Starring: Dick Miller, Barboura Morris, Antony Carbone, and Julian Burton
Director: Roger Corman
Rating: Eight of Ten Stars
Walter (Miller), the dorky, put-upon busboy at the beatnik hangout Yellow Door Cafe, wants desperately to be an artist--both so he can impress his beautiful coworker Carla (Morris) and receive the sort of adulations that are heaped nightly upon poet Maxwell Brock (Burton). After he accidentially kills his neighbor's cat, he hits upon the perfect medium for his creative expression--covering dead bodies with clay and presenting them as sculptures. Soon, people are dying to be his models.
For years, I maligned Roger Corman as a terrible filmmaker. This was partly due to the fact that that the first few movies of his that I saw were indeed awful, such as "The Gunslinger." However, as I've been seeing more of his films, I've realized I misjudged him. He could make good movies, and "A Bucket of Blood" is one of this best!
"A Bucket of Blood" is a dark comedy where a talentless loner, desperate for acceptance, goes to extremes to fit in. Its events and messages can be interperted in many ways--as commentary on what passes for "art"; as a statement about the downsides of societal pressures to fit in, even among supposedly accepting counter-cultures; that the one constant in life is hypocracy; or perhaps even all of these--or the viewer can just switch off the brain and watch Walter's quest for acknowledgement spin out of control.
The general structure, story, and even the types of characters, of "A Bucket of Blood" is similar to Corman's later "The Little Shop of Horrors", but the story is more tightly focused, the humor sharper, and the actors' performances more restrained. Where "The Little Shop of Horrors" was a broadbased spoof, "A Bucket of Blood" keeps its attention on beatniks, artists, and wannabes. The main characters are virtually identical, and they even come to similar final fates, but Walter emerges as a far more sinister and evil character than Seymour, and the climactic moment in "Bucket" is more impactful (where it was just goofy in "Shop".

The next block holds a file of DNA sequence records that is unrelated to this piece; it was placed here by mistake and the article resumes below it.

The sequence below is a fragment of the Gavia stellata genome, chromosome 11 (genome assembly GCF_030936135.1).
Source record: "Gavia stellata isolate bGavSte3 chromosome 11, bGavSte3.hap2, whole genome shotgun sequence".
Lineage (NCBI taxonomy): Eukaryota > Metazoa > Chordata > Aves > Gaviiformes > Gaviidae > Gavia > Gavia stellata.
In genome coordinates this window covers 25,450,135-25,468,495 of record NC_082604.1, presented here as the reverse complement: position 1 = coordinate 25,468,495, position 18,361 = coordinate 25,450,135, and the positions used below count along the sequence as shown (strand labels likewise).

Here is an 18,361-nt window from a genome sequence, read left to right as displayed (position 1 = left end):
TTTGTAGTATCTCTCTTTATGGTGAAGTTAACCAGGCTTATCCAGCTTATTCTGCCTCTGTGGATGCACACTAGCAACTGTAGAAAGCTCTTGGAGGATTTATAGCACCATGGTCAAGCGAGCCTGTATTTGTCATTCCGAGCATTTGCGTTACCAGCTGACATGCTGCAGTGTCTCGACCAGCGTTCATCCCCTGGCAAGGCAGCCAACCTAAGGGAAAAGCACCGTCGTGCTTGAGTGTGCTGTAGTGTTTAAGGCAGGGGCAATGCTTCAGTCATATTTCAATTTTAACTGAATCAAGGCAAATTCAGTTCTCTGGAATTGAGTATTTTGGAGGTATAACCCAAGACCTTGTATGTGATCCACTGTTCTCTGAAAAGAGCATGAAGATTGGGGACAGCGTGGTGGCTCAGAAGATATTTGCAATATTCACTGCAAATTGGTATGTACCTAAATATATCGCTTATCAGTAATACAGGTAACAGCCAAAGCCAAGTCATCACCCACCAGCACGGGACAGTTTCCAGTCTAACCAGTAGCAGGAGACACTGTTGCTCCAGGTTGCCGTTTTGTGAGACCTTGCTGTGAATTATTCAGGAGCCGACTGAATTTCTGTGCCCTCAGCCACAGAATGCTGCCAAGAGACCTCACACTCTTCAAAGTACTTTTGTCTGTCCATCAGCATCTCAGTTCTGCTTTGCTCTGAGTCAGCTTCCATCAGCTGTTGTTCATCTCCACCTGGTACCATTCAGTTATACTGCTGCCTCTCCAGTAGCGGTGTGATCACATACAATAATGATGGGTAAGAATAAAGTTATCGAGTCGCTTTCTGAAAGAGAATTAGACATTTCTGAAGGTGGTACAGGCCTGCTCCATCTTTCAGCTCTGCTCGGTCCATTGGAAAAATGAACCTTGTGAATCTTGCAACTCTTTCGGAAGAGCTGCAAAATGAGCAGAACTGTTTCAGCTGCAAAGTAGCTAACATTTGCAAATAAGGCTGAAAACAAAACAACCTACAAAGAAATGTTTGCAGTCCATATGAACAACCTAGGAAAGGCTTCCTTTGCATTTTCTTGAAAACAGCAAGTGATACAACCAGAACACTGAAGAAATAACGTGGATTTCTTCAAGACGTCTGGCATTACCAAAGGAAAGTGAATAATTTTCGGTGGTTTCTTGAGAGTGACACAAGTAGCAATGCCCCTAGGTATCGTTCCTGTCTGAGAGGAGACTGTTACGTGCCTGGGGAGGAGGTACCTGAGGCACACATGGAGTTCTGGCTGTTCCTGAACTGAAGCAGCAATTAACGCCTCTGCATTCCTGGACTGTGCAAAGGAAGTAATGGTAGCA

The camerawork and lighting of this film are near perfect. Yes, this is a low-buget film, and the sets are simple and shabby, but Corman uses a wide range of filmmaking techniques that heighten the drama and horror toward the end of the film, and they greatly enhance the pitch-black comedy when Walter's boss (Carbone) is reacting in the background while Walter is showing his latest creation to him and Carla, after the boss has realized how the sculptures are being created. In fact, during the chase scene toward the end of the film, I found myself wondering if many modern filmmakers should be forced to watch this movie to see how to properly apply the tools of their trade.
The actors are also universally excellent, with great comedic talent shown all-around, from the pair of doped-out beatniks who wander through the scenes spouting hilarious nonsense; to Carbone, as the demanding boss who finds respect and fear for his busboy; to Morris, Walter's kindhearted coworker and target of his affections; to Burton, as the blowhard, psuedo-intellectual poet; to Miller, who, in his only starring role, puts on a spectacular show as a dork who turns into a homicidal maniac because of a hunger for acceptance. Miller does a fine job of going from goofy to menacing, but still maintaining a comic tone.